Civil rights groups condemn ‘Soul Fest’ concerts at Georgia park with giant Confederate carving
ATLANTA (AP) — Civil rights groups and other advocates denounced a concert series with Black performers dubbed “Soul Fest” that is being held at a Georgia park replete with Confederate imagery, including a giant carving of Confederate leaders.
Stone Mountain Park just outside Atlanta is where the Ku Klux Klan marked its rebirth in 1915. Its colossal, mountainside sculpture of Gen. Robert E. Lee, Confederate President Jefferson Davis and Gen. Thomas J. “Stonewall” Jackson is the largest Confederate monument ever crafted and has special protection enshrined in Georgia law.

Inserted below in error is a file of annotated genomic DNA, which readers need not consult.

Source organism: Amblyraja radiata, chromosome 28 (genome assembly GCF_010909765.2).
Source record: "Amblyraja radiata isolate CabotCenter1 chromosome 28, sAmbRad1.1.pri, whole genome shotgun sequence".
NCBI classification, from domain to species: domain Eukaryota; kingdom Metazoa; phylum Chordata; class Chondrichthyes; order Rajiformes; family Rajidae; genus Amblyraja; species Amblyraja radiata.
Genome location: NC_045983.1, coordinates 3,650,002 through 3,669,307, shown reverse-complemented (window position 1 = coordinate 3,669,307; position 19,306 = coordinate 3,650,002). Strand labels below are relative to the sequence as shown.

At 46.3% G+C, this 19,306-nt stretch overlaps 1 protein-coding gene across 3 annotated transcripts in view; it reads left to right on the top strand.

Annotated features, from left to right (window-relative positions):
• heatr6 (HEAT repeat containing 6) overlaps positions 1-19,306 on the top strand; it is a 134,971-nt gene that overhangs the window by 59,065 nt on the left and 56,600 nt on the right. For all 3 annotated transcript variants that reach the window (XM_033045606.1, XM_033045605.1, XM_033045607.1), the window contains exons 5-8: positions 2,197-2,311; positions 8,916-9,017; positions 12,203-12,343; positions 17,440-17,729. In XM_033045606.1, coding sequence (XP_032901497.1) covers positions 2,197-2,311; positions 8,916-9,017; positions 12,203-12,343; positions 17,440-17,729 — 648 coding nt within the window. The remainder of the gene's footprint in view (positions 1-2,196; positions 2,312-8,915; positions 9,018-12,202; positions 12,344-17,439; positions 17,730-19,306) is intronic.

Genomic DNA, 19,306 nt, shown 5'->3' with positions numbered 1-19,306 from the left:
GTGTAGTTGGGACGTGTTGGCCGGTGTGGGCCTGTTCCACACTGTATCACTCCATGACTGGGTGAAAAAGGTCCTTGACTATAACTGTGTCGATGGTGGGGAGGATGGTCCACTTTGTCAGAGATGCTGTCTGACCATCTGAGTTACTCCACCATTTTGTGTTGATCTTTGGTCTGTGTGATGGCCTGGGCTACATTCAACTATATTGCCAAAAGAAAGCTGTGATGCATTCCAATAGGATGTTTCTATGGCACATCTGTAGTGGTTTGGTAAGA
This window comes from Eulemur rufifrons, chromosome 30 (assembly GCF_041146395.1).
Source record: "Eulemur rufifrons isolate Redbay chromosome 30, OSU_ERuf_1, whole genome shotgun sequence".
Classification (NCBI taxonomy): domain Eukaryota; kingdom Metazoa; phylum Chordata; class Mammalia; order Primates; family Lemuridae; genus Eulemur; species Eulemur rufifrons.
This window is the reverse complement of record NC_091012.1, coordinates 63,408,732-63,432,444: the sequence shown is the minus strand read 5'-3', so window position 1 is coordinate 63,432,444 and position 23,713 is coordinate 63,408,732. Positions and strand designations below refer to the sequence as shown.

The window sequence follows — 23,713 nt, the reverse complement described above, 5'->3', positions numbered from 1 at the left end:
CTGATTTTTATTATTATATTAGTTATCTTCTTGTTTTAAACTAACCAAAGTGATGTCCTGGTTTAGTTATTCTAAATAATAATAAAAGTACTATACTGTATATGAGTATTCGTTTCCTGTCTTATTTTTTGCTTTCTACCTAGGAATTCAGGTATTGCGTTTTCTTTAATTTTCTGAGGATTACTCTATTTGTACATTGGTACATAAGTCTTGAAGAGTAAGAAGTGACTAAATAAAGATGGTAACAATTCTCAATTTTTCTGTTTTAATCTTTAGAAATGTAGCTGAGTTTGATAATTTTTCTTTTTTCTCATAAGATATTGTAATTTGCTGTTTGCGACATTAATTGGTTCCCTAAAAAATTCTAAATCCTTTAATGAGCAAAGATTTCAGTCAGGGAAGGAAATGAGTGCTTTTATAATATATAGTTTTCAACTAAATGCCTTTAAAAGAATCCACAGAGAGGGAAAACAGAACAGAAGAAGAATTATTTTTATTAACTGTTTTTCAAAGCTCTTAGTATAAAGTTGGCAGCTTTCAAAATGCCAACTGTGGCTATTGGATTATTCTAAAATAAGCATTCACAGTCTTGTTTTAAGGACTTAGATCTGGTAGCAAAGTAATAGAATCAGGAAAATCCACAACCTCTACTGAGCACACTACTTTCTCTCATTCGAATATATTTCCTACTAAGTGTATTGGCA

The park has taken steps in recent years to try to soften its Confederate legacy and promote itself as a family site amid declining revenue, but civil rights groups have said the moves fall way short of what’s needed.
The “Soul Fest” concert series is a way to “normalize and sanitize” the hateful message of the park, said Atlanta NAACP President Richard Rose.